In June 2013, The Guardian revealed that, according to documents leaked by Edward Snowden, the NSA had intercepted the communications of then-Russian president Dmitry Medvedev. According to the classified document — “Russian Leadership Communications in support of President Dmitry Medvedev at the G20 summit in London — Intercept at Menwith Hill station” — the NSA had discovered “a change in the way Russian leadership signals have been normally transmitted.”
In other words, the documents Snowden stole (yes, that is the correct word) from the United States government contained highly classified intelligence detailing the NSA’s collection capabilities against the Russian presidency – information that is now in Moscow’s hands.
Fast forward to this morning. The front page of the Wall Street Journal reports:
U.S. military satellites spied Russian troops amassing within striking distance of Crimea last month. But intelligence analysts were surprised because they hadn’t intercepted any telltale communications where Russian leaders, military commanders or soldiers discussed plans to invade.
America’s vaunted global surveillance is a vital tool for U.S. intelligence services, especially as an early-warning system and as a way to corroborate other evidence. In Crimea, though, U.S. intelligence officials are concluding that Russian planners might have gotten a jump on the West by evading U.S. eavesdropping….
Some U.S. military and intelligence officials say Russia’s war planners might have used knowledge about the U.S.’s usual surveillance techniques to change communication methods about the looming invasion. U.S. officials haven’t determined how Russia hid its military plans from U.S. eavesdropping equipment that picks up digital and electronic communications.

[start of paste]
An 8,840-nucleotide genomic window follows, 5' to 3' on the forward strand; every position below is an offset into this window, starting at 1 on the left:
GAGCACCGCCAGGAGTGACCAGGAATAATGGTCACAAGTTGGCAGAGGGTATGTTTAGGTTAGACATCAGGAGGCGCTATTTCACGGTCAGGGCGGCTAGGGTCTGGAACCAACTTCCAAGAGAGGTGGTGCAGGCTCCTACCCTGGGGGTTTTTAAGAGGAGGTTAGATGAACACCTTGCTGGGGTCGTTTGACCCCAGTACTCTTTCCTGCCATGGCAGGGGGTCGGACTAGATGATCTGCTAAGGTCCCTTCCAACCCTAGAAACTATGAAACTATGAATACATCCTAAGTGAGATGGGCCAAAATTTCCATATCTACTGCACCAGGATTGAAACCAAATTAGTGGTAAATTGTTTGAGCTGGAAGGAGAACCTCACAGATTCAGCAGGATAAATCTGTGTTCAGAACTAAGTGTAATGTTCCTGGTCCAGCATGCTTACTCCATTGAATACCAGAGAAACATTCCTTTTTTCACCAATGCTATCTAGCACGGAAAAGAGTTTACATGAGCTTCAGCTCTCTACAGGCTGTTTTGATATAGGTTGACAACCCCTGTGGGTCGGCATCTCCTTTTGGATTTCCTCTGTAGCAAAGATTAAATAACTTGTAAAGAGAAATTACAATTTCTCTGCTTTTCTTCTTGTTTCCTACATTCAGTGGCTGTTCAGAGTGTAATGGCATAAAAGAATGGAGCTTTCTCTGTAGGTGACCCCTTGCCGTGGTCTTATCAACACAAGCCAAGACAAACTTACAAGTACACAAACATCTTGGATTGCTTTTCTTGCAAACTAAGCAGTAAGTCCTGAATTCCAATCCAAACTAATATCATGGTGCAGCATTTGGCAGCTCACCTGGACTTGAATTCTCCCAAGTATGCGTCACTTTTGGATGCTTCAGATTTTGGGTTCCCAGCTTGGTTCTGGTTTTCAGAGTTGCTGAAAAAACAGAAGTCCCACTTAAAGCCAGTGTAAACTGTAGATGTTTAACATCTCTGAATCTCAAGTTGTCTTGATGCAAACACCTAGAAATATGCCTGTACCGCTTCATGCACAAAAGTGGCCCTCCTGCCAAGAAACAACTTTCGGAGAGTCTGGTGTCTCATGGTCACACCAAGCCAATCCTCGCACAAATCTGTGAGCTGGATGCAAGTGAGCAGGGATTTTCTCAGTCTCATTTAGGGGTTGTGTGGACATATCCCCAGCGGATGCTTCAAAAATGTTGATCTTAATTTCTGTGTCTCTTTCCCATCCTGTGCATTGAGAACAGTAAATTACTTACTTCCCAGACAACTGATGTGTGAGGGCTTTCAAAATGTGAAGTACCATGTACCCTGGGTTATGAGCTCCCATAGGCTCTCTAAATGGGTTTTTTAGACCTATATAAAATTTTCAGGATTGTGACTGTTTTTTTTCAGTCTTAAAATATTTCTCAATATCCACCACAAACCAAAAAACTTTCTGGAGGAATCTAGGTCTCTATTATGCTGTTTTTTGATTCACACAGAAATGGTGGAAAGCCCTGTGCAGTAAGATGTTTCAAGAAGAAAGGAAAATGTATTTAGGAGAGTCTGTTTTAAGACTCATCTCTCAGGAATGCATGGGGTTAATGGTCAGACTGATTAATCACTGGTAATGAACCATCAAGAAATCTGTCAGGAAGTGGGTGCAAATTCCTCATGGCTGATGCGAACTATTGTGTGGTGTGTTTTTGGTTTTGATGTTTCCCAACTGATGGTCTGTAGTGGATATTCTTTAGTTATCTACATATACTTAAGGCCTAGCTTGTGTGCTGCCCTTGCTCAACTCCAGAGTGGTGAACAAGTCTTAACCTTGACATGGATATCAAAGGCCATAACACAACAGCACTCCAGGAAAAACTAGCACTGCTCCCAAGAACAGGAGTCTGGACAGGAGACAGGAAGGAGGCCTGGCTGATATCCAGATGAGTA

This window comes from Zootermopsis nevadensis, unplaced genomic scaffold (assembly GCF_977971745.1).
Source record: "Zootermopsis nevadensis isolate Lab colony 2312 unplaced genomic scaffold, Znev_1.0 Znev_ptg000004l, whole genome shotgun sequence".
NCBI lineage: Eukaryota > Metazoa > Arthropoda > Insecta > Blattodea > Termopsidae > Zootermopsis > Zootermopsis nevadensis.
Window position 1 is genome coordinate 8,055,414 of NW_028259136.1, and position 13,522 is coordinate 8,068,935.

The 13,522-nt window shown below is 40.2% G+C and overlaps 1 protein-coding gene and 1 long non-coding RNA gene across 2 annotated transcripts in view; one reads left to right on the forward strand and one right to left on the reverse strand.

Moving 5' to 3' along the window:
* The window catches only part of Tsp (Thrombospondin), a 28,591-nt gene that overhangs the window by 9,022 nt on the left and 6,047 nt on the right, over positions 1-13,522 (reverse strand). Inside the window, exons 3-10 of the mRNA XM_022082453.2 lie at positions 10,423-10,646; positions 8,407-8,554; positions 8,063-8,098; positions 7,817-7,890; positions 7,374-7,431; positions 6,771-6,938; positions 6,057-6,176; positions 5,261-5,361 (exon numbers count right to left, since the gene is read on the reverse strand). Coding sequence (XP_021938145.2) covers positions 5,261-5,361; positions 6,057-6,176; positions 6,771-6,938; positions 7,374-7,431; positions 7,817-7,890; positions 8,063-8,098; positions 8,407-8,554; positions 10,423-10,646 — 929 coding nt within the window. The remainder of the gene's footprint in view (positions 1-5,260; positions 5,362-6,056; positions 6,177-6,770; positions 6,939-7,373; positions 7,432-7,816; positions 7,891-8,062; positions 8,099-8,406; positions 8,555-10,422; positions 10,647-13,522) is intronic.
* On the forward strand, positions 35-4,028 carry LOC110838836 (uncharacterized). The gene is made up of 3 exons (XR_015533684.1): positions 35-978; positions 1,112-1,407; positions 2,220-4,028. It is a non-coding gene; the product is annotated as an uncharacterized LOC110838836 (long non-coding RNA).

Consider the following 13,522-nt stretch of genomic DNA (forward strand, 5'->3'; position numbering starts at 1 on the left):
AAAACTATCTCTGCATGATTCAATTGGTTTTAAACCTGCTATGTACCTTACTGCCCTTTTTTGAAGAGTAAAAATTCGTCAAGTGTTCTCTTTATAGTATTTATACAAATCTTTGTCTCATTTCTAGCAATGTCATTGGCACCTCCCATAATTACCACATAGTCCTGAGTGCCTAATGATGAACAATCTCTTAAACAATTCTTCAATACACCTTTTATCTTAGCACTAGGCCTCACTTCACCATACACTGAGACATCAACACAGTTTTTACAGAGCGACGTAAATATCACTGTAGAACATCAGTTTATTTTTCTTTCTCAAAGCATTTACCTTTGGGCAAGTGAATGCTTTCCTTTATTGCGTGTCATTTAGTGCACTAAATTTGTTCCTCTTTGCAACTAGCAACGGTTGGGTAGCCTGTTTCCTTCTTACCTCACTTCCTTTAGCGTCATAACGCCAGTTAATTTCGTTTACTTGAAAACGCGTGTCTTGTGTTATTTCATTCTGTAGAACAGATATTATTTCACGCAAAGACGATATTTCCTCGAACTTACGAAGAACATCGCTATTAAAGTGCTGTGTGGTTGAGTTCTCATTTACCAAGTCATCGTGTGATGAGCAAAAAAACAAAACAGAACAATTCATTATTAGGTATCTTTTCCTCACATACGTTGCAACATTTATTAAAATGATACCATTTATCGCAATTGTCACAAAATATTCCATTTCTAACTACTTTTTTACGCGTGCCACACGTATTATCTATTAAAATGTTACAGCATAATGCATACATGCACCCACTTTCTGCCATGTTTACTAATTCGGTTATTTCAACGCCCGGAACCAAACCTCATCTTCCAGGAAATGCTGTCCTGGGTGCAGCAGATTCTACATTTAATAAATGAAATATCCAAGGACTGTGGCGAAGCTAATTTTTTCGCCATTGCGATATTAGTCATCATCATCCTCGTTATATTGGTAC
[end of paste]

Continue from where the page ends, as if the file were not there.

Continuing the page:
Some, like House Intelligence Committee Chairman Mike Rogers, have declared that Snowden is “under the influence of Russian intelligence services.” To what extent he may be actively helping the Russians defeat US collection efforts remains unknown – at least to the general public.
But this much we do know: the secrets he has leaked publicly have aided Russia, by exposing the fact that the NSA had successfully penetrated the communications of the Russian presidency – a revelation which undoubtedly led Russian intelligence to take countermeasures to protect those communications.
That means – whether directly or indirectly – Edward Snowden is helping Vladimir Putin in his unlawful invasion of a sovereign nation. How does that make him a hero, or a champion of civil liberties?
We do not yet know whether Snowden is a stooge, a traitor or both — but he is without question a criminal.